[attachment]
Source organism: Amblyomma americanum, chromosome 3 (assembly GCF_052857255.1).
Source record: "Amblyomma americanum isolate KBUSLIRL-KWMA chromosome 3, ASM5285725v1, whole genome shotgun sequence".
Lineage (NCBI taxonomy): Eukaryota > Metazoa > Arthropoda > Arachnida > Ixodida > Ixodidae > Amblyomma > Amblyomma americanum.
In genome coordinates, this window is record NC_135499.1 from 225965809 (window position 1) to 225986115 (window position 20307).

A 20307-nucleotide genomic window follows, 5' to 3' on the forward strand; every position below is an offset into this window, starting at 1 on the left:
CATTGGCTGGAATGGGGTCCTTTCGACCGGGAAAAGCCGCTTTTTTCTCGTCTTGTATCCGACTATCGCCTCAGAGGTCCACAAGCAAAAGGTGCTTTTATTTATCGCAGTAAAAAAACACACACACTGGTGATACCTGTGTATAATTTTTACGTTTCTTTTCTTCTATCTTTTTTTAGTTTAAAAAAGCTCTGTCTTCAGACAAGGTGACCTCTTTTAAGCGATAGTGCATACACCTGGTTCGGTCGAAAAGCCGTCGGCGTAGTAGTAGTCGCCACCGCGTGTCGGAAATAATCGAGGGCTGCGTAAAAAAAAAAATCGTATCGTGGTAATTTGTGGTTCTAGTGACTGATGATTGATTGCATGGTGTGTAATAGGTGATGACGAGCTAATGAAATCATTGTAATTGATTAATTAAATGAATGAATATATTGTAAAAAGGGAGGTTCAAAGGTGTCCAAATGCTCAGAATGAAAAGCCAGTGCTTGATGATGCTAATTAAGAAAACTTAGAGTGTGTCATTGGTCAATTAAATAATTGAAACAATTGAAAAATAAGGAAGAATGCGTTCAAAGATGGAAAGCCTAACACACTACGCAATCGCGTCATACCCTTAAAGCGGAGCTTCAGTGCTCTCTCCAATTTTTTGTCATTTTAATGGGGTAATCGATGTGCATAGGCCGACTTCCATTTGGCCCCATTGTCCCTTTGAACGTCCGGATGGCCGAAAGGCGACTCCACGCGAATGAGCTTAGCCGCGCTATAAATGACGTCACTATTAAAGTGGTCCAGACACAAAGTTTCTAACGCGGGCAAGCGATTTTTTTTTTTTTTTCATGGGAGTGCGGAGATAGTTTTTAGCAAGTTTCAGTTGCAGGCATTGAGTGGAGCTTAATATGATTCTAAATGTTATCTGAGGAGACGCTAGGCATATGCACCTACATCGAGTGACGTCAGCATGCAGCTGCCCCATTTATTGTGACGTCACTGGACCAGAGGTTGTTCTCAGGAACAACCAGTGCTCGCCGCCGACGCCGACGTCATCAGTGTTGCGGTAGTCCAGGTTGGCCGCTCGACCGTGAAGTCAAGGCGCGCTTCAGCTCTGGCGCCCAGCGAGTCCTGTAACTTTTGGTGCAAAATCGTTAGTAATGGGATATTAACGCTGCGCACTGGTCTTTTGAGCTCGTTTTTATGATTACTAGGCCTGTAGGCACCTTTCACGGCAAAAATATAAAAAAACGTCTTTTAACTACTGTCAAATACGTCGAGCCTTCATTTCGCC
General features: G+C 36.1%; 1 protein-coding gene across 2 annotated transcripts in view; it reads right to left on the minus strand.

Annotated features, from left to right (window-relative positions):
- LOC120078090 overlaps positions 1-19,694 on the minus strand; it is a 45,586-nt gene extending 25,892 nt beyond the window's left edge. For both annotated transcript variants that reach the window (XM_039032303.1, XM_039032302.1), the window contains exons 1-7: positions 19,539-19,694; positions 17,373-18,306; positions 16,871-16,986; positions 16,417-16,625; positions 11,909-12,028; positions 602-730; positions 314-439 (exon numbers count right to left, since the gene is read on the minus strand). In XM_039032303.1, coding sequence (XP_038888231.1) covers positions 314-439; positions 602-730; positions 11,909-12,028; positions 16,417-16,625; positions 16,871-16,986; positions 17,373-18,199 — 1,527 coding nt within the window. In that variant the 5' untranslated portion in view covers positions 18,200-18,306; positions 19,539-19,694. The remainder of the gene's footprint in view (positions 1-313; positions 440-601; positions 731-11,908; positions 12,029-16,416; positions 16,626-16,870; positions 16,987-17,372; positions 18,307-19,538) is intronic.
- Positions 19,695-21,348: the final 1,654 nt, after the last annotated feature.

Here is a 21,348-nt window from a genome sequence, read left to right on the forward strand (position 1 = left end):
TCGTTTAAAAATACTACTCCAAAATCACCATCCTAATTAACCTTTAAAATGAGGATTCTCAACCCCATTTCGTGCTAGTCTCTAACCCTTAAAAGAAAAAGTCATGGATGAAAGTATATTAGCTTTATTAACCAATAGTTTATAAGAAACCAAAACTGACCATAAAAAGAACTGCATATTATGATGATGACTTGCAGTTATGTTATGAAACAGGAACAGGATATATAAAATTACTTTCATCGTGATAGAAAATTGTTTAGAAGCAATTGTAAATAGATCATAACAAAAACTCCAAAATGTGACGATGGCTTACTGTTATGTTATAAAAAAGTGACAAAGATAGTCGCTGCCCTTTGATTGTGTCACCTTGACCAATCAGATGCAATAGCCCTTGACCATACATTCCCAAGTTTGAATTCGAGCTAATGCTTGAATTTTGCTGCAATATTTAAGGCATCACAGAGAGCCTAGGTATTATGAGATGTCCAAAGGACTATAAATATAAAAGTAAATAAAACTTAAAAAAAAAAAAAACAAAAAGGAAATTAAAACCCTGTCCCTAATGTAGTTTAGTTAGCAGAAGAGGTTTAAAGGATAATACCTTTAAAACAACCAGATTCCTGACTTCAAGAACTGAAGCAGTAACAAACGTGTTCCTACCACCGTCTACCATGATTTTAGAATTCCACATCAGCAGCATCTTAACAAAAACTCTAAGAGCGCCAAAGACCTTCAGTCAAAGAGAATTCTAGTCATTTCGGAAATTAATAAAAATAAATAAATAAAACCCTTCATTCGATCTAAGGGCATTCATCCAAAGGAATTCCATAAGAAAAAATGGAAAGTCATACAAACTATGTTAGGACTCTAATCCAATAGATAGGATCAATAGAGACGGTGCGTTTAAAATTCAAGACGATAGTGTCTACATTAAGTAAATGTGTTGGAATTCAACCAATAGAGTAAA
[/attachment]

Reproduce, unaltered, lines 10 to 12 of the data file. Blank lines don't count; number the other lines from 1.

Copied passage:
- Positions 19,695-21,348: the final 1,654 nt, after the last annotated feature.

Here is a 21,348-nt window from a genome sequence, read left to right on the forward strand (position 1 = left end):
TCGTTTAAAAATACTACTCCAAAATCACCATCCTAATTAACCTTTAAAATGAGGATTCTCAACCCCATTTCGTGCTAGTCTCTAACCCTTAAAAGAAAAAGTCATGGATGAAAGTATATTAGCTTTATTAACCAATAGTTTATAAGAAACCAAAACTGACCATAAAAAGAACTGCATATTATGATGATGACTTGCAGTTATGTTATGAAACAGGAACAGGATATATAAAATTACTTTCATCGTGATAGAAAATTGTTTAGAAGCAATTGTAAATAGATCATAACAAAAACTCCAAAATGTGACGATGGCTTACTGTTATGTTATAAAAAAGTGACAAAGATAGTCGCTGCCCTTTGATTGTGTCACCTTGACCAATCAGATGCAATAGCCCTTGACCATACATTCCCAAGTTTGAATTCGAGCTAATGCTTGAATTTTGCTGCAATATTTAAGGCATCACAGAGAGCCTAGGTATTATGAGATGTCCAAAGGACTATAAATATAAAAGTAAATAAAACTTAAAAAAAAAAAAAACAAAAAGGAAATTAAAACCCTGTCCCTAATGTAGTTTAGTTAGCAGAAGAGGTTTAAAGGATAATACCTTTAAAACAACCAGATTCCTGACTTCAAGAACTGAAGCAGTAACAAACGTGTTCCTACCACCGTCTACCATGATTTTAGAATTCCACATCAGCAGCATCTTAACAAAAACTCTAAGAGCGCCAAAGACCTTCAGTCAAAGAGAATTCTAGTCATTTCGGAAATTAATAAAAATAAATAAATAAAACCCTTCATTCGATCTAAGGGCATTCATCCAAAGGAATTCCATAAGAAAAAATGGAAAGTCATACAAACTATGTTAGGACTCTAATCCAATAGATAGGATCAATAGAGACGGTGCGTTTAAAATTCAAGACGATAGTGTCTACATTAAGTAAATGTGTTGGAATTCAACCAATAGAGTAAA